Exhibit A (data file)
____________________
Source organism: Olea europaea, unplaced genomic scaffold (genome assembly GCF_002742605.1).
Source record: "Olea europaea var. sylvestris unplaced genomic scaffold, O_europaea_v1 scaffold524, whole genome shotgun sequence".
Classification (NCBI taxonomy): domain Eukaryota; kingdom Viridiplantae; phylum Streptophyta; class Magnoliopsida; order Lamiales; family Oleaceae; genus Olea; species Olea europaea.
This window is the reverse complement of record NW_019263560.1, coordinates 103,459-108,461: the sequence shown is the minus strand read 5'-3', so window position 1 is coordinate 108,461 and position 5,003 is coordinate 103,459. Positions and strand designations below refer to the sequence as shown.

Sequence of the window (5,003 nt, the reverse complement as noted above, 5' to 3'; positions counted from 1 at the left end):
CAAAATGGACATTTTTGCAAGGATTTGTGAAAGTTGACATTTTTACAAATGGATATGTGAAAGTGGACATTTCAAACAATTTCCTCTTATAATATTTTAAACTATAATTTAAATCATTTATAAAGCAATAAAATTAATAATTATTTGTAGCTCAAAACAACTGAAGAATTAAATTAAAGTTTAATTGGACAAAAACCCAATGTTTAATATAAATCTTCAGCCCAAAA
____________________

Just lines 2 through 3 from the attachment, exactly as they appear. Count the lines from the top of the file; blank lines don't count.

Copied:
Source record: "Olea europaea var. sylvestris unplaced genomic scaffold, O_europaea_v1 scaffold524, whole genome shotgun sequence".
Classification (NCBI taxonomy): domain Eukaryota; kingdom Viridiplantae; phylum Streptophyta; class Magnoliopsida; order Lamiales; family Oleaceae; genus Olea; species Olea europaea.